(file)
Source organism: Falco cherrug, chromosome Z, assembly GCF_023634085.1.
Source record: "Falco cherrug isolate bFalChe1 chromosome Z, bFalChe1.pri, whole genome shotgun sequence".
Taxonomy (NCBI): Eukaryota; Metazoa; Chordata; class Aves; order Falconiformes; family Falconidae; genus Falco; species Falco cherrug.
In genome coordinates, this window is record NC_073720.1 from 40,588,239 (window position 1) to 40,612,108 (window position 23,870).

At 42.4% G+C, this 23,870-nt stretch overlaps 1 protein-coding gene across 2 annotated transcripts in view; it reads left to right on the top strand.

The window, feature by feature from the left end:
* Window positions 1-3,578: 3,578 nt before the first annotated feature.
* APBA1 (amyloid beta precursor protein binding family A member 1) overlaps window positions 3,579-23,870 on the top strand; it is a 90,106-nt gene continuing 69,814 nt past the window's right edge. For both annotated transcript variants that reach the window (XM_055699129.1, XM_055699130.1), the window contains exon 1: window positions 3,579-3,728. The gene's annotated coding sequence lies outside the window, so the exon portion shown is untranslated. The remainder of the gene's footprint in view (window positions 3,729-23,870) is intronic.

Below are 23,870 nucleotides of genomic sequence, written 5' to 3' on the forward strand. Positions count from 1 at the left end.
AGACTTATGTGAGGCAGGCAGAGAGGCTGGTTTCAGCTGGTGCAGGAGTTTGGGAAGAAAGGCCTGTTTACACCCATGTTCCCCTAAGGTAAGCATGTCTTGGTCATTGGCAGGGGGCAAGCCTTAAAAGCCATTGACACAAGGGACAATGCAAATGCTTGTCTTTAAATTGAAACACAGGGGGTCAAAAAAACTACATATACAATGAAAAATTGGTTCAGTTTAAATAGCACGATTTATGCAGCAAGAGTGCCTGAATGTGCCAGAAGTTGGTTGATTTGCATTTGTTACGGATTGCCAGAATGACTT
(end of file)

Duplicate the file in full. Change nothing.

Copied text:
Source organism: Falco cherrug, chromosome Z, assembly GCF_023634085.1.
Source record: "Falco cherrug isolate bFalChe1 chromosome Z, bFalChe1.pri, whole genome shotgun sequence".
Taxonomy (NCBI): Eukaryota; Metazoa; Chordata; class Aves; order Falconiformes; family Falconidae; genus Falco; species Falco cherrug.
In genome coordinates, this window is record NC_073720.1 from 40,588,239 (window position 1) to 40,612,108 (window position 23,870).

At 42.4% G+C, this 23,870-nt stretch overlaps 1 protein-coding gene across 2 annotated transcripts in view; it reads left to right on the top strand.

The window, feature by feature from the left end:
* Window positions 1-3,578: 3,578 nt before the first annotated feature.
* APBA1 (amyloid beta precursor protein binding family A member 1) overlaps window positions 3,579-23,870 on the top strand; it is a 90,106-nt gene continuing 69,814 nt past the window's right edge. For both annotated transcript variants that reach the window (XM_055699129.1, XM_055699130.1), the window contains exon 1: window positions 3,579-3,728. The gene's annotated coding sequence lies outside the window, so the exon portion shown is untranslated. The remainder of the gene's footprint in view (window positions 3,729-23,870) is intronic.

Below are 23,870 nucleotides of genomic sequence, written 5' to 3' on the forward strand. Positions count from 1 at the left end.
AGACTTATGTGAGGCAGGCAGAGAGGCTGGTTTCAGCTGGTGCAGGAGTTTGGGAAGAAAGGCCTGTTTACACCCATGTTCCCCTAAGGTAAGCATGTCTTGGTCATTGGCAGGGGGCAAGCCTTAAAAGCCATTGACACAAGGGACAATGCAAATGCTTGTCTTTAAATTGAAACACAGGGGGTCAAAAAAACTACATATACAATGAAAAATTGGTTCAGTTTAAATAGCACGATTTATGCAGCAAGAGTGCCTGAATGTGCCAGAAGTTGGTTGATTTGCATTTGTTACGGATTGCCAGAATGACTT